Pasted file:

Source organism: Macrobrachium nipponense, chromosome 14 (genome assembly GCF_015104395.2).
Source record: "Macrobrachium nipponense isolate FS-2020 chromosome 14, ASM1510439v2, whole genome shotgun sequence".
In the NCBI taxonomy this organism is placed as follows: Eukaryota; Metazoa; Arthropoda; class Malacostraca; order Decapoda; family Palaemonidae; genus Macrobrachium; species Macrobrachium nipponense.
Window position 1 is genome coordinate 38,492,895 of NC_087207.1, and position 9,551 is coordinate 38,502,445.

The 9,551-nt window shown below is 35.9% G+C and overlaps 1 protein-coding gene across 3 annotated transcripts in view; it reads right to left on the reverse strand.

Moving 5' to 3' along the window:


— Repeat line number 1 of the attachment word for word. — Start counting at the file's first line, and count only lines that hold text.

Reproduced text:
Source organism: Macrobrachium nipponense, chromosome 14 (genome assembly GCF_015104395.2).